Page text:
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Advice from Outside the Square

Category Archives: Organisational Development

How To Do Things You Don’t Enjoy In Your Business

Like me, there are things you have to do that you don’t enjoy. You know – go on a diet, exercise, that sort of thing! But you know you have to do it, and the consequences are clear, so you do them! I’m sure you have your ways to discipline yourself and to turn the mind from “have to” to “get to do!” But what about in your business? Sometimes in your business, you have to do things that, not only do you not enjoy but that you might actually hate to do! These are situations where you have to cold-call a new customer (I know I hate that), or you have to discipline staff for some inappropriate behaviour; or perhaps even having to learn new skills that you just know you can't do. In these situations it’s not about not having the time, or feeling uncomfortable – it’s about actually hating to have to do it! That negativity causes procrastination and delay, you put it off, plans stall, your to-do list piles up, and perhaps your business even suffers. These are not things that would be nice to do and which you don’t enjoy – these are things you hate doing but you absolutely must do because if you don’t your business really suffers! How do you...
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Design Your Organisation Chart Now!

All small businesses start in a very similar way, and I’ll bet you can relate to this story: Jack and Jill started their small business just by themselves. They did most things together– they did the sales together, they discussed stock levels as they ordered stock, they worked side by side as they stacked the shelves, they took turns to write different pages of their website, they kept the books together, together they opened every morning and closed every evening. Then they got busy as the business grew and they hired a store helper, Sue. Sue was really keen and helpful, she mucked in and helped to do everything as well. In some things, all three of them were interchangeable as they looked after all the tasks in the business. But things were starting to get missed because they got confused about who was going to do what. This didn't really matter because one of them would see the confusion and between the three of them they sorted it out. Then the business became more successful and they hired Tom. Between the 4 of them, they did all the activities of the business as people could. If one was busy another picked up the slack. But more...
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What Does Your Vision Statement Mean?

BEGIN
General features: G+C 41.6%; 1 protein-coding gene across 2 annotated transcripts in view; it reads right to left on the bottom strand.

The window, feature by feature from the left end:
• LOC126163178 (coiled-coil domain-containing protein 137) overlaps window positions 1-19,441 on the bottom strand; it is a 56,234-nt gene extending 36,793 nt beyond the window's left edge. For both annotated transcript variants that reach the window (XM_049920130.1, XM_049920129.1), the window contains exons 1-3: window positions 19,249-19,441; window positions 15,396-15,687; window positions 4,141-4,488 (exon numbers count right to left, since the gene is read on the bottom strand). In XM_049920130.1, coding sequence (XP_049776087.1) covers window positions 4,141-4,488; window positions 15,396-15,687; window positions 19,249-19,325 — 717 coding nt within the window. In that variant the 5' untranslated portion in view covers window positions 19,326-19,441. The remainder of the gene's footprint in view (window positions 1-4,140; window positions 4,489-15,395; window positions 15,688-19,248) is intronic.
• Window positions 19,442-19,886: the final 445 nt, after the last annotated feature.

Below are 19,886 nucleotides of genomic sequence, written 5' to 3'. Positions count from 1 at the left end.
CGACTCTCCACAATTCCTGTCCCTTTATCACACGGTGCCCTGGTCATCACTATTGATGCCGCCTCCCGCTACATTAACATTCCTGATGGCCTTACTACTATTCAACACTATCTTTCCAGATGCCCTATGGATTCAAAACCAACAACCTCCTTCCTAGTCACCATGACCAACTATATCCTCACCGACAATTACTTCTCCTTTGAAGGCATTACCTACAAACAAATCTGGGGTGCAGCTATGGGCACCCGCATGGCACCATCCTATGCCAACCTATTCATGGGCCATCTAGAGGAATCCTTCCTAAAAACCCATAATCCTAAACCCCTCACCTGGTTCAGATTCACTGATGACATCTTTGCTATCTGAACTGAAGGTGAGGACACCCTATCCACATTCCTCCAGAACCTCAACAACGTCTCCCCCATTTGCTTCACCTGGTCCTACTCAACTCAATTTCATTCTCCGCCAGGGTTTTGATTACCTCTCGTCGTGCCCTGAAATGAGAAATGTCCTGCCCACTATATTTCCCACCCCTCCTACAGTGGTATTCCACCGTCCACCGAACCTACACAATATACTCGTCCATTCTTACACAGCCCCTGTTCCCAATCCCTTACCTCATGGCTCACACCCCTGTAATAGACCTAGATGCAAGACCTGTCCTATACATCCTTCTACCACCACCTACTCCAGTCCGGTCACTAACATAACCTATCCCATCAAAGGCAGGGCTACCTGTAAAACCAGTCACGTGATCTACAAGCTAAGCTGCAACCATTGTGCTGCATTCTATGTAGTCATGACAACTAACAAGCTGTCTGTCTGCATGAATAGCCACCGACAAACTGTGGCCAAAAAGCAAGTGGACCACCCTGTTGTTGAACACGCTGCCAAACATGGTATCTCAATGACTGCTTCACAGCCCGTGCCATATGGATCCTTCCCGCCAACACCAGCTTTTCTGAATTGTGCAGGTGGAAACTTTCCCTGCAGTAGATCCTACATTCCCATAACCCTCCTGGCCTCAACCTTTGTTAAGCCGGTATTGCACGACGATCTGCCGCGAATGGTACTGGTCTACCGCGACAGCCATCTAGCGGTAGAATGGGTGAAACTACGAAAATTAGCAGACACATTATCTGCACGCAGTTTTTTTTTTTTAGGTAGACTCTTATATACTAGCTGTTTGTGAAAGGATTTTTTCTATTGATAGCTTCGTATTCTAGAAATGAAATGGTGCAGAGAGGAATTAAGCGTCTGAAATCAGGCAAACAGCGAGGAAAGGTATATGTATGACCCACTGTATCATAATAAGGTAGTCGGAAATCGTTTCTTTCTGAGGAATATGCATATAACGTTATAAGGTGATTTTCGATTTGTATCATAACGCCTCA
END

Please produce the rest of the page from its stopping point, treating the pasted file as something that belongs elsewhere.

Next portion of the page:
Let me ask those of you who are Chairpersons, Directors and CEO's of Indigenous organisations: "Do you really know what your vision statement means?" Do you know what your organisation will look like when you have got there? How will your people behave in the future - do they behave as the vision statement imagines they might? I have been helping Indigenous organisations prepare strategic and business plans for decades. All too often, I see organisations with a Vision Statement that is printed in plans, brochures, documents and written on the "About Us" page of their websites. And yet, when I ask those questions, although people might say "sure, we do," they can rarely translate their vision into concrete steps and goals to help them actually work towards their vision. All too often the published Vision Statement is a nice set of words that don't mean anything in their work. I have to ask, why don't people make more of their Vision Statement? Why isn't their Vision Statement the ultimate goal of all planning and operational management? How do you make it so? (more…)...
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Managing People? Learn about 3 skills

Yes, we have read about "Leadership" and how that is different from "Management". Yes, we are well aware that moving a large group of people towards common goals require vision and the ability to translate that vision to the employees. Yes, we are clear about how productive a vibrant and self-motivated workforce can be. But wait, what if we are talking about managing rather than leading (some of us remain "managers" of people after all). What if we are talking about managing the work of individuals? After all you can't "lead" 50 individuals individually. What do you have to do? Here's my suggestions:- 1. Learn to delegate, and delegate properly, making sure the objective is clear, the authorisation is approved, and the tools are available, as well as be clear about how often and how you want to be informed. 2. Learn to push different buttons. You will be managing a number of individuals that make up a team, but each individual will be of different ages, different experiences and be in different financial and social circumstances. Understand what makes them tick and push the buttons that motivate them. 3. Learn to work with different motivating forces - I accept good teams can display coherent behaviours...
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